“I’ve been working in the community sector since I was 15, and there’s always this misconception that young African men don’t want to talk about mental health, but they actually do. They just don’t have a space to do so.”
This is what Red Cross Australia Bilingual Health Educator Aza Ismail has found during her extensive experience working with East African migrants in Australia.
Young African men can often be reluctant to seek mental health care due to traditional expectations around masculinity and the many barriers faced as migrants in Australia to access health services.
Such barriers include a lack of knowledge about available services, the stigma around mental health and help-seeking, language barriers, and a lack of culturally competent care.
In fact, many of Ms Ismail’s participants have said they don’t know any psychologists or therapists who look like them, and they are left feeling as though no one will understand them.
Ms Ismail has found that providing culturally appropriate information in a safe space is vital to change these attitudes and destigmatise the taboo around mental health for young African men.
Culturally appropriate resources can help migrant communities to improve mental health literacy, develop help-seeking behaviours and increase trust in mental health services, ultimately leading to better health outcomes.
She has seen first-hand the impact of culturally appropriate services in her current work delivering mental health education sessions to the East African community through the national Health in My Language project, which is being led by the Multicultural Centre for Women’s Health.
“Initially, the men who attended the sessions said that they don’t talk about mental health and they never speak to therapists because it’s not useful,” she said.
“But in the second session, they began asking questions and starting discussions without me having to prompt them.
“And by the third session, they were asking what other mental health topics they can learn about!
“It was amazing to see them be vulnerable and share their experiences with mental health in the African community.
“You don’t see that often from African men, and you don’t see them ask for help in that way.”
Ms Ismail goes beyond cultural awareness to instead deliver culturally responsive health education, allowing her to develop a higher level of trust and understanding with the young men in her sessions.
“Providing a safe space and being candid by sharing my own story about myself and my family, allowed a space for them to learn at their own pace,” she said.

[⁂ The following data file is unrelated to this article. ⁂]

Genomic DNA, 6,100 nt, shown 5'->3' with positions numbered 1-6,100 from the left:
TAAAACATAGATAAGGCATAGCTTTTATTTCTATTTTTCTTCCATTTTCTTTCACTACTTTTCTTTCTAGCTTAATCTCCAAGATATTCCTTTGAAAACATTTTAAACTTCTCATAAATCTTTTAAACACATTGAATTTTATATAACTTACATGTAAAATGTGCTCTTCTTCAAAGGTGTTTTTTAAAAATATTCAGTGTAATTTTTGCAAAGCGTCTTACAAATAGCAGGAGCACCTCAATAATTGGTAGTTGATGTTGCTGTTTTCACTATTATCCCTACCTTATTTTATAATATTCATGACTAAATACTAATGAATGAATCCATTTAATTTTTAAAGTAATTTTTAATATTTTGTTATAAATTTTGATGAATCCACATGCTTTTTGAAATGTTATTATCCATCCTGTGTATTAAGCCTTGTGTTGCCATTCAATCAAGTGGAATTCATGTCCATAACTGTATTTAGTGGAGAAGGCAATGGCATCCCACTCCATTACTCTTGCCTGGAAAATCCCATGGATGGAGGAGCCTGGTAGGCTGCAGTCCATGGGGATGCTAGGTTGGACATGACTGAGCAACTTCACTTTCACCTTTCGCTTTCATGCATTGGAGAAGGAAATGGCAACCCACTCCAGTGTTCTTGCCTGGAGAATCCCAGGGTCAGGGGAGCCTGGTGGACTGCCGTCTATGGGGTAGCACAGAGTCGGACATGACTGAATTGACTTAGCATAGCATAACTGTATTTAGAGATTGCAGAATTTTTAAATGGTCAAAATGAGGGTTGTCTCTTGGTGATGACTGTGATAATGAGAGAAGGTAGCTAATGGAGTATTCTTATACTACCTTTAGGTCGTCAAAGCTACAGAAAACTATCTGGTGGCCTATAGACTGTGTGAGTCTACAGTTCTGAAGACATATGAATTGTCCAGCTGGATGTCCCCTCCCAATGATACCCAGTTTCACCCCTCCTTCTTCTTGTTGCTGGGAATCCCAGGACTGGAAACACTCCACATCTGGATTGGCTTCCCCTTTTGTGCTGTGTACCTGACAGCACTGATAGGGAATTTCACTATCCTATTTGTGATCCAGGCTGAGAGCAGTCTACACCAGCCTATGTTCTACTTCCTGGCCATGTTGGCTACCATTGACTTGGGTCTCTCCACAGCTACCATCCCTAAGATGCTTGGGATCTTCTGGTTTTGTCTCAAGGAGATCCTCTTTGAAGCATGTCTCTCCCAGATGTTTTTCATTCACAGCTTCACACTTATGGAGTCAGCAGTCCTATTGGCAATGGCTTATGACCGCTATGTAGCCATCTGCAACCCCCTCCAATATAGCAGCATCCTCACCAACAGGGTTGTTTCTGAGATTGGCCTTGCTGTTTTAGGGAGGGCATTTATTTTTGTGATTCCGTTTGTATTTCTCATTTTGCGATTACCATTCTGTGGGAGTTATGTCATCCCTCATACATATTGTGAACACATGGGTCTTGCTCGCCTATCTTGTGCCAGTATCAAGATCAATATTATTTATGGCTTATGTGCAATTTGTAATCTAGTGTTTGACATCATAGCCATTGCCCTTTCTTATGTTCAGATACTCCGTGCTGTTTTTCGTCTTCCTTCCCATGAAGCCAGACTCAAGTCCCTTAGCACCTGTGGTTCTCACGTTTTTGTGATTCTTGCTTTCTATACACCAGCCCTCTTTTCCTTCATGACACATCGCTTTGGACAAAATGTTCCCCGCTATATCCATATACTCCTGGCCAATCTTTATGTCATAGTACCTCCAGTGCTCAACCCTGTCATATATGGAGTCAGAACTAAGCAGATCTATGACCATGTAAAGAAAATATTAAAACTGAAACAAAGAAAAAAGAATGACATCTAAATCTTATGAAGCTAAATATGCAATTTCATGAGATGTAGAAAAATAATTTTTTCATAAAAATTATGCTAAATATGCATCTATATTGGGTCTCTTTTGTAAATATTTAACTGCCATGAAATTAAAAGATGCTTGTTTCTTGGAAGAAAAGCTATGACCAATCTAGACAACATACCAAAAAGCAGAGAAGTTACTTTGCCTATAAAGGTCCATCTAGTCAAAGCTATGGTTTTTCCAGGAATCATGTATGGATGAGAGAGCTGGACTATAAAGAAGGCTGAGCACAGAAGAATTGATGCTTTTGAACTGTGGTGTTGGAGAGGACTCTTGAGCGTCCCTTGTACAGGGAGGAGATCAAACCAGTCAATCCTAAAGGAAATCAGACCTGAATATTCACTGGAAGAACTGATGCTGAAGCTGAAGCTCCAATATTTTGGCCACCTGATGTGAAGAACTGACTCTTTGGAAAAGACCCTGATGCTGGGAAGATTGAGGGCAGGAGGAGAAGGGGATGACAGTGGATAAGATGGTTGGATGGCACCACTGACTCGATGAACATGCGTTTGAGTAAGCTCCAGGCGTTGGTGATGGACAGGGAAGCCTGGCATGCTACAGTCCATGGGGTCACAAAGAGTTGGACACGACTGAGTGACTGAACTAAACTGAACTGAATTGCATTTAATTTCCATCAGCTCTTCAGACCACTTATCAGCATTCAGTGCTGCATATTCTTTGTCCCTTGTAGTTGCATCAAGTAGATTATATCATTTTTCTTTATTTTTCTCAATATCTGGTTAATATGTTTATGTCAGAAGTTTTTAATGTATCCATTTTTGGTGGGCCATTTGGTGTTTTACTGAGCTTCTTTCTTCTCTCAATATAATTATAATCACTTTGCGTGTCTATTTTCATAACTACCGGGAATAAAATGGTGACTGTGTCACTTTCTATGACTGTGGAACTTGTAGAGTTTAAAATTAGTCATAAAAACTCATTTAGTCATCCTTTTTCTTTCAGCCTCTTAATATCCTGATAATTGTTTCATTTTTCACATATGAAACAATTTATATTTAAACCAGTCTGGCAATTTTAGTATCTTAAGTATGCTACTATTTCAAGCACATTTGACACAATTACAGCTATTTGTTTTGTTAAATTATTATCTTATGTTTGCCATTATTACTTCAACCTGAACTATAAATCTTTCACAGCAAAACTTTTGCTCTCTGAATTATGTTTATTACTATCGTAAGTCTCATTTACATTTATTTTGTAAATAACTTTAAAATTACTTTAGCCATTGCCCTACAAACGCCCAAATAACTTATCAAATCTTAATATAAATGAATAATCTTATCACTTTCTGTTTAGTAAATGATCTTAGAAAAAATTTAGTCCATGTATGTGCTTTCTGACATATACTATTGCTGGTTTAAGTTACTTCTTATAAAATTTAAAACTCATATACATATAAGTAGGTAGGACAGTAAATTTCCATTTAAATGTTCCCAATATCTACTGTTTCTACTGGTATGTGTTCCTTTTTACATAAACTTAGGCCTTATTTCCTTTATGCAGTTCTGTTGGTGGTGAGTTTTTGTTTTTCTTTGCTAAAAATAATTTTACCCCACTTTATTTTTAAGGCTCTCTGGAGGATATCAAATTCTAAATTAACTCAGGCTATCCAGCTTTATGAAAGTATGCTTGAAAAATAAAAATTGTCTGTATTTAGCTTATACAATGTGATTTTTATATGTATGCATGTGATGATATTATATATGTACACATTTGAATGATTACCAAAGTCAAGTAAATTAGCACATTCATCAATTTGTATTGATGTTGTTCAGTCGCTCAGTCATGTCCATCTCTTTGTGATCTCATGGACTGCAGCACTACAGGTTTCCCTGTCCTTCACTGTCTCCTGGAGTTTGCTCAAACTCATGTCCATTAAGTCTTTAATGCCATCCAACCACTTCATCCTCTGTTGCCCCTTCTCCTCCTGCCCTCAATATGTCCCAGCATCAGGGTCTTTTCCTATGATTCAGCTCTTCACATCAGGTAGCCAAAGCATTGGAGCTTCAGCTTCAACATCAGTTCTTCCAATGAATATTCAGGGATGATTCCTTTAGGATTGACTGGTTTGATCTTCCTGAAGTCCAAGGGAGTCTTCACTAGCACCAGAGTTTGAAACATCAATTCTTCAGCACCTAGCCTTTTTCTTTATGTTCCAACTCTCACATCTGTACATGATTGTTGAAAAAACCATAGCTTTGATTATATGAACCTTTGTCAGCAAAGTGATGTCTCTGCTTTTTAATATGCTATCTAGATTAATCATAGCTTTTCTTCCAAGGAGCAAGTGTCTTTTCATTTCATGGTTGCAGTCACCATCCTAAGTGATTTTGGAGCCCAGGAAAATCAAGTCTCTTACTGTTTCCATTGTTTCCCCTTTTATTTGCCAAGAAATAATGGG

Burundian participant John Nkurunziza, 21, said the sessions have been very helpful in shedding light on topics that otherwise aren’t talked about very much among African men.
“I know in the African communities [mental health] is definitely stigmatised,” he said.
“Not many people open up about it, and if you do, then you’re probably seen as inadequate or not so quote, unquote, manly.”
He said the sessions helped him to express himself and learn ways to counter negative emotions, as well as gain an understanding of the different services available.
“It’s a bit of a roundtable discussion, so that definitely helps,” he said.
“If it were to be more so just observing someone else speaking, it wouldn’t be as helpful.”
Congolese participant Job Zahinda, 22, said the interactive nature of the sessions helped him to learn about mental health in a way that was more accessible and easier to comprehend.
“When I first came to Australia, I never knew what depression or anxiety was. To me, I knew two feelings, happy and sad,” he said.
“And when I’m watching a video or reading an article, I wouldn’t really understand what they mean.
“But engaging [in the sessions] and getting everyone else’s point of view helped me get a better understanding. So it was way easier to access here than online.”
He said this has had a profound impact on the way he views mental health and the importance of opening up to people.
“My first step will be providing everyone else close to me with a safe place for them to talk,” he said.
“And when the time comes when I find myself in a situation where I need to talk to somebody or express myself, I feel comfortable knowing it’s not a bad thing to do.”
By delivering culturally appropriate health education, Ms Ismail is ensuring everyone has equitable access to mental health information and is helping break down the stigma around mental health for young African men.
“Having worked with the African communities that I’ve worked with so far, they’ve expressed how nice it is to get information from someone who looks like them and understands their background and their struggles,” she said.
“It’s so important because you make people feel safe, seen and respected.”